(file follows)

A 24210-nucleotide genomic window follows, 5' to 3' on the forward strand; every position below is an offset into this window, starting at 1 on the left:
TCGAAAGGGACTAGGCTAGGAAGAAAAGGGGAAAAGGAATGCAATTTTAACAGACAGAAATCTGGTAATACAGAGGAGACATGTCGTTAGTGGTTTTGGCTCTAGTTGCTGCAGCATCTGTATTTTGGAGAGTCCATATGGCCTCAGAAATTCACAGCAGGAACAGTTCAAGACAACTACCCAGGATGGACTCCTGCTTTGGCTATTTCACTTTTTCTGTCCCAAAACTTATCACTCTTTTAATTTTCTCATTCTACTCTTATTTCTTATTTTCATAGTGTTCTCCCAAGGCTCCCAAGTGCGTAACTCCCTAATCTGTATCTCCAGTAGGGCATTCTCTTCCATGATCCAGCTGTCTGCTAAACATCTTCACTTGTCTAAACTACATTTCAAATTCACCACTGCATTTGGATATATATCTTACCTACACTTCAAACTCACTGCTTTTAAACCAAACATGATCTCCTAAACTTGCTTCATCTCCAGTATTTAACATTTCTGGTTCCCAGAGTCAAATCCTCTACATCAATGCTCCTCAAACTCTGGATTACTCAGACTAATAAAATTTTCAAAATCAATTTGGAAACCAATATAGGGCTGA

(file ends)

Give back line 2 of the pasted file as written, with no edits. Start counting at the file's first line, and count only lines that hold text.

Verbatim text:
TCGAAAGGGACTAGGCTAGGAAGAAAAGGGGAAAAGGAATGCAATTTTAACAGACAGAAATCTGGTAATACAGAGGAGACATGTCGTTAGTGGTTTTGGCTCTAGTTGCTGCAGCATCTGTATTTTGGAGAGTCCATATGGCCTCAGAAATTCACAGCAGGAACAGTTCAAGACAACTACCCAGGATGGACTCCTGCTTTGGCTATTTCACTTTTTCTGTCCCAAAACTTATCACTCTTTTAATTTTCTCATTCTACTCTTATTTCTTATTTTCATAGTGTTCTCCCAAGGCTCCCAAGTGCGTAACTCCCTAATCTGTATCTCCAGTAGGGCATTCTCTTCCATGATCCAGCTGTCTGCTAAACATCTTCACTTGTCTAAACTACATTTCAAATTCACCACTGCATTTGGATATATATCTTACCTACACTTCAAACTCACTGCTTTTAAACCAAACATGATCTCCTAAACTTGCTTCATCTCCAGTATTTAACATTTCTGGTTCCCAGAGTCAAATCCTCTACATCAATGCTCCTCAAACTCTGGATTACTCAGACTAATAAAATTTTCAAAATCAATTTGGAAACCAATATAGGGCTGA